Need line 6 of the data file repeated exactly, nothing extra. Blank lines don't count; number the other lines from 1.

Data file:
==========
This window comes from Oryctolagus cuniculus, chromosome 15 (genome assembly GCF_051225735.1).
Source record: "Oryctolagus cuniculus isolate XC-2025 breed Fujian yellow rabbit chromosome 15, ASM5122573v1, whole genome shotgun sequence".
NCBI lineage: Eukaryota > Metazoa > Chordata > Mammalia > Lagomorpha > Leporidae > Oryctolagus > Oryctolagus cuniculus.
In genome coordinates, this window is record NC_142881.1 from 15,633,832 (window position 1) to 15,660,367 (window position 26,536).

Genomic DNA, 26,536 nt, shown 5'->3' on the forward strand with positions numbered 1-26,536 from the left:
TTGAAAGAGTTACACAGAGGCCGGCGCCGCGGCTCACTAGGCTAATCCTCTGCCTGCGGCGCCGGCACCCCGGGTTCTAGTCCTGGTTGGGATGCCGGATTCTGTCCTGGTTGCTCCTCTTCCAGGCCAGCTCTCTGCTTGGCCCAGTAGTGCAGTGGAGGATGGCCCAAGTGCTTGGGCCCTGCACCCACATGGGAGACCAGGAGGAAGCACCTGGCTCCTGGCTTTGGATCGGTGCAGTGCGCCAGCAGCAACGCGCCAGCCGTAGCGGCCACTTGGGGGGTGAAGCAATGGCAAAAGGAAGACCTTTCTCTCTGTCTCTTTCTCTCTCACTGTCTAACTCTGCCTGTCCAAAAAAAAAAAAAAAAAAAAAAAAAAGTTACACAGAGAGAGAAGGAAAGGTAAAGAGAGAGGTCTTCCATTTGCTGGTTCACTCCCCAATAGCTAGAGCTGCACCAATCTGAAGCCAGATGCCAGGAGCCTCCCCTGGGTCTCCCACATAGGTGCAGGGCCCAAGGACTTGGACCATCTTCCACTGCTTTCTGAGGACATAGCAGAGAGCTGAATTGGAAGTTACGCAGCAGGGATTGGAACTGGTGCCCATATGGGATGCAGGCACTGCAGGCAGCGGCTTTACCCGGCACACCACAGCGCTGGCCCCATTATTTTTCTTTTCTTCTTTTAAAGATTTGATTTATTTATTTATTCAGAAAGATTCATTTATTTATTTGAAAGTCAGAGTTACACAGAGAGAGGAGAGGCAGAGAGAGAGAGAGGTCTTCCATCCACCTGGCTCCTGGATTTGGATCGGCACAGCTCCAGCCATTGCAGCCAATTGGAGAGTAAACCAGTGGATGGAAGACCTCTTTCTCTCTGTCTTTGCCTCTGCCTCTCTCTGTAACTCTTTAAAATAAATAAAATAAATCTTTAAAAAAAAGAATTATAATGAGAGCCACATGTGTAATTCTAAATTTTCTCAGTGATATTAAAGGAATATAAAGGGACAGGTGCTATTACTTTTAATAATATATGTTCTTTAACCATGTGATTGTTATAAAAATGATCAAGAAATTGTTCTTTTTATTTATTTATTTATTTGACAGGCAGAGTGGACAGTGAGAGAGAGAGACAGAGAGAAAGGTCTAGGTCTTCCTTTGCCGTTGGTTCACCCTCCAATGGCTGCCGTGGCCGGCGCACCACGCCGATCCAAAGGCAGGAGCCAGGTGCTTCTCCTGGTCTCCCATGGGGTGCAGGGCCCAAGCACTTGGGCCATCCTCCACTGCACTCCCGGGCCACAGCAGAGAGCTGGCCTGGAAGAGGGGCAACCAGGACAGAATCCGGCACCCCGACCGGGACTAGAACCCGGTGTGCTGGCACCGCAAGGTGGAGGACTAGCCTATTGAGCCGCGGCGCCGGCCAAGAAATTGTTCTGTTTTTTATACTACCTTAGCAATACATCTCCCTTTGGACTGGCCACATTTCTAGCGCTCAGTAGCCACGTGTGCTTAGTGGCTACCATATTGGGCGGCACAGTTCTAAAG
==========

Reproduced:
TTGAAAGAGTTACACAGAGGCCGGCGCCGCGGCTCACTAGGCTAATCCTCTGCCTGCGGCGCCGGCACCCCGGGTTCTAGTCCTGGTTGGGATGCCGGATTCTGTCCTGGTTGCTCCTCTTCCAGGCCAGCTCTCTGCTTGGCCCAGTAGTGCAGTGGAGGATGGCCCAAGTGCTTGGGCCCTGCACCCACATGGGAGACCAGGAGGAAGCACCTGGCTCCTGGCTTTGGATCGGTGCAGTGCGCCAGCAGCAACGCGCCAGCCGTAGCGGCCACTTGGGGGGTGAAGCAATGGCAAAAGGAAGACCTTTCTCTCTGTCTCTTTCTCTCTCACTGTCTAACTCTGCCTGTCCAAAAAAAAAAAAAAAAAAAAAAAAAAGTTACACAGAGAGAGAAGGAAAGGTAAAGAGAGAGGTCTTCCATTTGCTGGTTCACTCCCCAATAGCTAGAGCTGCACCAATCTGAAGCCAGATGCCAGGAGCCTCCCCTGGGTCTCCCACATAGGTGCAGGGCCCAAGGACTTGGACCATCTTCCACTGCTTTCTGAGGACATAGCAGAGAGCTGAATTGGAAGTTACGCAGCAGGGATTGGAACTGGTGCCCATATGGGATGCAGGCACTGCAGGCAGCGGCTTTACCCGGCACACCACAGCGCTGGCCCCATTATTTTTCTTTTCTTCTTTTAAAGATTTGATTTATTTATTTATTCAGAAAGATTCATTTATTTATTTGAAAGTCAGAGTTACACAGAGAGAGGAGAGGCAGAGAGAGAGAGAGGTCTTCCATCCACCTGGCTCCTGGATTTGGATCGGCACAGCTCCAGCCATTGCAGCCAATTGGAGAGTAAACCAGTGGATGGAAGACCTCTTTCTCTCTGTCTTTGCCTCTGCCTCTCTCTGTAACTCTTTAAAATAAATAAAATAAATCTTTAAAAAAAAGAATTATAATGAGAGCCACATGTGTAATTCTAAATTTTCTCAGTGATATTAAAGGAATATAAAGGGACAGGTGCTATTACTTTTAATAATATATGTTCTTTAACCATGTGATTGTTATAAAAATGATCAAGAAATTGTTCTTTTTATTTATTTATTTATTTGACAGGCAGAGTGGACAGTGAGAGAGAGAGACAGAGAGAAAGGTCTAGGTCTTCCTTTGCCGTTGGTTCACCCTCCAATGGCTGCCGTGGCCGGCGCACCACGCCGATCCAAAGGCAGGAGCCAGGTGCTTCTCCTGGTCTCCCATGGGGTGCAGGGCCCAAGCACTTGGGCCATCCTCCACTGCACTCCCGGGCCACAGCAGAGAGCTGGCCTGGAAGAGGGGCAACCAGGACAGAATCCGGCACCCCGACCGGGACTAGAACCCGGTGTGCTGGCACCGCAAGGTGGAGGACTAGCCTATTGAGCCGCGGCGCCGGCCAAGAAATTGTTCTGTTTTTTATACTACCTTAGCAATACATCTCCCTTTGGACTGGCCACATTTCTAGCGCTCAGTAGCCACGTGTGCTTAGTGGCTACCATATTGGGCGGCACAGTTCTAAAG